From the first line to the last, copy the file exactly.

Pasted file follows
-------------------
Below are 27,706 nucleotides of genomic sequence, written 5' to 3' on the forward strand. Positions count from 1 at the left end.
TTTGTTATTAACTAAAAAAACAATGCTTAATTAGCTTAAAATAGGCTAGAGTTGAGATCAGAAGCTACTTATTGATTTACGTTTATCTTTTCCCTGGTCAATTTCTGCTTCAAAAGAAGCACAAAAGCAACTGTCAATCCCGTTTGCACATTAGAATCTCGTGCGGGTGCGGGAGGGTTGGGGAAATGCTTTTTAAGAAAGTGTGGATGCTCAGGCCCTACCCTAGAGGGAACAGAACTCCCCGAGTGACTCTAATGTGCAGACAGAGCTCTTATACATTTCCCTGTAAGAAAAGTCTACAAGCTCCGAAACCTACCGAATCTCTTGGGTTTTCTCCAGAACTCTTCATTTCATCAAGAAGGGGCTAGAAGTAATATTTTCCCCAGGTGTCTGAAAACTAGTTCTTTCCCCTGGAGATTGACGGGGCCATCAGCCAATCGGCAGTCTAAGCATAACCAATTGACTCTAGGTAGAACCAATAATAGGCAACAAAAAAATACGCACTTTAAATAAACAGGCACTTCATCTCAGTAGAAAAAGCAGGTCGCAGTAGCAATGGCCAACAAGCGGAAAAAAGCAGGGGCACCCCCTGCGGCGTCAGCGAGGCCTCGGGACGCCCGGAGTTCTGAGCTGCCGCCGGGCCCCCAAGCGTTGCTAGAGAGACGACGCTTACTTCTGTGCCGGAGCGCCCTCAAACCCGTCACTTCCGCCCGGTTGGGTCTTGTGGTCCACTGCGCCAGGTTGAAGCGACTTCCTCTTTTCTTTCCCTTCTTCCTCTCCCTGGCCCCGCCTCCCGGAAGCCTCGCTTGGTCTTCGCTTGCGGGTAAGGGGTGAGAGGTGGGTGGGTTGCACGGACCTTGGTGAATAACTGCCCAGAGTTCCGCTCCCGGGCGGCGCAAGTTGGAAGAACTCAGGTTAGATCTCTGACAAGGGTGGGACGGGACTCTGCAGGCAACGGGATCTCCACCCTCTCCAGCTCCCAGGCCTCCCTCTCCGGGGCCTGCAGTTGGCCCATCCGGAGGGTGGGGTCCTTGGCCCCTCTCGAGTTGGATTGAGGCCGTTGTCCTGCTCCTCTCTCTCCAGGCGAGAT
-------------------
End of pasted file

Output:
Below are 27,706 nucleotides of genomic sequence, written 5' to 3' on the forward strand. Positions count from 1 at the left end.
TTTGTTATTAACTAAAAAAACAATGCTTAATTAGCTTAAAATAGGCTAGAGTTGAGATCAGAAGCTACTTATTGATTTACGTTTATCTTTTCCCTGGTCAATTTCTGCTTCAAAAGAAGCACAAAAGCAACTGTCAATCCCGTTTGCACATTAGAATCTCGTGCGGGTGCGGGAGGGTTGGGGAAATGCTTTTTAAGAAAGTGTGGATGCTCAGGCCCTACCCTAGAGGGAACAGAACTCCCCGAGTGACTCTAATGTGCAGACAGAGCTCTTATACATTTCCCTGTAAGAAAAGTCTACAAGCTCCGAAACCTACCGAATCTCTTGGGTTTTCTCCAGAACTCTTCATTTCATCAAGAAGGGGCTAGAAGTAATATTTTCCCCAGGTGTCTGAAAACTAGTTCTTTCCCCTGGAGATTGACGGGGCCATCAGCCAATCGGCAGTCTAAGCATAACCAATTGACTCTAGGTAGAACCAATAATAGGCAACAAAAAAATACGCACTTTAAATAAACAGGCACTTCATCTCAGTAGAAAAAGCAGGTCGCAGTAGCAATGGCCAACAAGCGGAAAAAAGCAGGGGCACCCCCTGCGGCGTCAGCGAGGCCTCGGGACGCCCGGAGTTCTGAGCTGCCGCCGGGCCCCCAAGCGTTGCTAGAGAGACGACGCTTACTTCTGTGCCGGAGCGCCCTCAAACCCGTCACTTCCGCCCGGTTGGGTCTTGTGGTCCACTGCGCCAGGTTGAAGCGACTTCCTCTTTTCTTTCCCTTCTTCCTCTCCCTGGCCCCGCCTCCCGGAAGCCTCGCTTGGTCTTCGCTTGCGGGTAAGGGGTGAGAGGTGGGTGGGTTGCACGGACCTTGGTGAATAACTGCCCAGAGTTCCGCTCCCGGGCGGCGCAAGTTGGAAGAACTCAGGTTAGATCTCTGACAAGGGTGGGACGGGACTCTGCAGGCAACGGGATCTCCACCCTCTCCAGCTCCCAGGCCTCCCTCTCCGGGGCCTGCAGTTGGCCCATCCGGAGGGTGGGGTCCTTGGCCCCTCTCGAGTTGGATTGAGGCCGTTGTCCTGCTCCTCTCTCTCCAGGCGAGAT